Seymour Hersh's Bin Laden Raid Bombshell Draws White House, Media Pushback

05/11/2015 06:28 pm ET | Updated May 12, 2015

NEW YORK –- Seymour Hersh, the Pulitzer Prize-winning journalist who revealed the My Lai massacre during the Vietnam War and helped expose the Abu Ghraib prisoner abuse scandal during the Iraq War, wrote in a bombshell article published Sunday that the Obama administration lied about details surrounding the Navy SEALs raid that killed Osama bin Laden.

Hersh's 10,000-word article, published in the London Review of Books, prompted pushback from the White House and from journalists, who rebutted his claims online, on cable news, and on Twitter.

Hersh on Monday brushed off the criticism in an interview with The Huffington Post. "If I worried about the reaction to what I write, I’d be frozen," he said. Hersh said that journalists "should be very skeptical of someone who says what goes against what every newspaper and magazine believed."

“You’re not doing your job if you say, ‘Oh, it must be true,'" he said.

The May 2011 raid on bin Laden’s compound in Abbottabad, Pakistan, is one of the defining moments of President Barack Obama’s first term. The episode was immortalized in the film, "Zero Dark Thirty," which presents a narrative disputed by Hersh's piece.

Hersh said he learned of contradictions with the administration’s account within days of the raid and planned to explore the episode in a forthcoming counter-history of the war on terror. However, Hersh and his publisher, Knopf, decided last summer that the book should only extend through George W. Bush’s presidency. While Hersh suggested in a 2013 Guardian interview that the Obama administration misled the public about the raid, he hadn’t written anything in depth about it before Sunday’s piece.

In his article, Hersh disputes much of the Obama administration's account of how bin Laden was discovered, killed, and buried. Hersh questions the administration’s claim that Pakistan wasn’t notified in advance of the raid, writing that senior Pakistani military officials, Gen. Ashfaq Parvez Kayani and Gen. Ahmed Shuja Pasha, were aware of the mission.

Hersh writes that a senior Pakistani official provided bin Laden’s whereabouts to the CIA for part of a $25 million reward, rather than U.S. intelligence services discovering the location by diligently tracking couriers to his home. Bin Laden wasn't hiding, as the White House said, but was imprisoned by Pakistan's security services for five years, according to Hersh. Obama wasn't supposed to quickly announce the killing, Hersh writes, but was to say a week later that bin Laden had been killed in a drone strike on the Pakistani border with Afghanistan. Hersh also disputes other parts of the official storyline, including the claim that bin Laden was killed in a firefight with SEALs and his burial at sea.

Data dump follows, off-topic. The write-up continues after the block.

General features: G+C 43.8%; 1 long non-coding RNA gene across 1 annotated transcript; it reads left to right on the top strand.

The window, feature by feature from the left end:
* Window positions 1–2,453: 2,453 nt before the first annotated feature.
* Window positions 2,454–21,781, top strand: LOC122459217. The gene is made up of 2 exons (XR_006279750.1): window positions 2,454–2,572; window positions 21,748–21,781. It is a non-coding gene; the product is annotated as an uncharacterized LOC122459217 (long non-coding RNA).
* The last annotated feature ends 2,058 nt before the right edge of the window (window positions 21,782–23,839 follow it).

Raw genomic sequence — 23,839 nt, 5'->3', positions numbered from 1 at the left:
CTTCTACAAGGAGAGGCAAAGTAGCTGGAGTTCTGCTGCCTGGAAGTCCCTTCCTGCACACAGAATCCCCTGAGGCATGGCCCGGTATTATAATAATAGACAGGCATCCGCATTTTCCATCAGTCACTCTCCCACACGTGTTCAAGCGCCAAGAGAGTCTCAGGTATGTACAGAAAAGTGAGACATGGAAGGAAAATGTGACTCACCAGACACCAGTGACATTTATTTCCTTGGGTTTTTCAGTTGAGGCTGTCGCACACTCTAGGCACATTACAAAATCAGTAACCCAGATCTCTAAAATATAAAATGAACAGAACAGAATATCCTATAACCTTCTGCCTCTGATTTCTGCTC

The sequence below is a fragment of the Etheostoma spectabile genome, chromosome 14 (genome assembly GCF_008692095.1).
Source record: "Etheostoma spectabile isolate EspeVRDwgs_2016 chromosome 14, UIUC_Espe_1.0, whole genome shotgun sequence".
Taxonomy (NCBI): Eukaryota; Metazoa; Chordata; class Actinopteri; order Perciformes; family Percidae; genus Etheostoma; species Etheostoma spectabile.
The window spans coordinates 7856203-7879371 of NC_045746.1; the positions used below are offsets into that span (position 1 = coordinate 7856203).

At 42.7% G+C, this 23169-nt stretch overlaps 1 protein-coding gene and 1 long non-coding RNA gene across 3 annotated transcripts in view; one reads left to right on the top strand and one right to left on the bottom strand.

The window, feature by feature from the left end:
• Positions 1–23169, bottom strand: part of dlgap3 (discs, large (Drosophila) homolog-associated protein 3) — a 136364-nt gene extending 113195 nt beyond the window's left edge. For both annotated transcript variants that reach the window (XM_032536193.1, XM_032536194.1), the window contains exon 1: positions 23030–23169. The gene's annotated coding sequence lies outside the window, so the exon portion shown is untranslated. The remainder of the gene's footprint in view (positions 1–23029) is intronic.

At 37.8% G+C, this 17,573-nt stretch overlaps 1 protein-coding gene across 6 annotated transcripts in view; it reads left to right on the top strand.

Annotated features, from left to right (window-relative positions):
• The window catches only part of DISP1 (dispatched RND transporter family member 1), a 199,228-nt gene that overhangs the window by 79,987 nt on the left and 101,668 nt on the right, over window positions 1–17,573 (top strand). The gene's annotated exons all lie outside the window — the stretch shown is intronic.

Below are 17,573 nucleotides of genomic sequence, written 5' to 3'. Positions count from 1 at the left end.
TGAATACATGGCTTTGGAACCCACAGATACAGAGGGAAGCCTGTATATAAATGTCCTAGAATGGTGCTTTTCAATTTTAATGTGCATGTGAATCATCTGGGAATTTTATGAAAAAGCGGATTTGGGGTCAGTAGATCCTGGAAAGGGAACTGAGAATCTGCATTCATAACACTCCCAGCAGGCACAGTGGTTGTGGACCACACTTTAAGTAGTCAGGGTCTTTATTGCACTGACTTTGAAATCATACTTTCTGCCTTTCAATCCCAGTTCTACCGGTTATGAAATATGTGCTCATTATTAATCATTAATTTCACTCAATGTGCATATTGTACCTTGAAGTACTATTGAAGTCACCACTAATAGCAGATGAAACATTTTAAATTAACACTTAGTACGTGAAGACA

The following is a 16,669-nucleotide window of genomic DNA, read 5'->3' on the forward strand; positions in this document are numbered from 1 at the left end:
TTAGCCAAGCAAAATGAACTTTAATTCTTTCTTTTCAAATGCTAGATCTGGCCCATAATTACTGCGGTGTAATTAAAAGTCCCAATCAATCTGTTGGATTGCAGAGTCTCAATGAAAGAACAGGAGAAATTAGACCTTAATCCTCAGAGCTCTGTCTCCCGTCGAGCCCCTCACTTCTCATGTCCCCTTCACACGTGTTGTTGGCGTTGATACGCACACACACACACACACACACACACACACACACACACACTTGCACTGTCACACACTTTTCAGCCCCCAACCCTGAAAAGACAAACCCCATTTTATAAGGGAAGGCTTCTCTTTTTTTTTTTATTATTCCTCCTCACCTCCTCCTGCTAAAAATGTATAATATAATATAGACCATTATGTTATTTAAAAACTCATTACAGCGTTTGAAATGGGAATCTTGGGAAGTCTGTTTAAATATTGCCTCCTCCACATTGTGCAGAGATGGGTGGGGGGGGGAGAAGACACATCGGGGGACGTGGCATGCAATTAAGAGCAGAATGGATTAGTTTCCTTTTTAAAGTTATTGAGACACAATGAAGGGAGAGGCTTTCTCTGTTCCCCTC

On Monday, National Security Council spokesman Ned Price said in a statement that “there are too many inaccuracies and baseless assertions in this piece -- which apparently is based on the claims of a single anonymous source -- to fact check each one.”

Several journalists challenged the report within hours of its publication. Daily Beast executive editor Noah Schachtman tweeted Sunday night that U.S. and Pakistani sources speaking to his staff didn’t support Hersh’s account.

In a contentious interview Monday morning on CNN's “New Day,” host Chris Cuomo questioned Hersh’s sourcing for the article, which relies heavily on information from a “retired senior intelligence official." Hersh told Cuomo that he “was able to vet and verify information with others in the community.”

In his article, Hersh describes other high-level sources both in the U.S and Pakistan. In addition, he writes that Asad Durrani, head of Pakistan’s intelligence services in the early 1990s, confirmed the information about the bin Laden raid was true.

About an hour after the “New Day” interview, Peter Bergen, a CNN national security analyst an author of a book on the hunt for bin Laden, said Hersh has had a distinguished career, but “misfired with this one.”

“What’s true isn’t news and what’s new isn’t true,” said Bergen, who wrote a piece contradicting Hersh’s claims.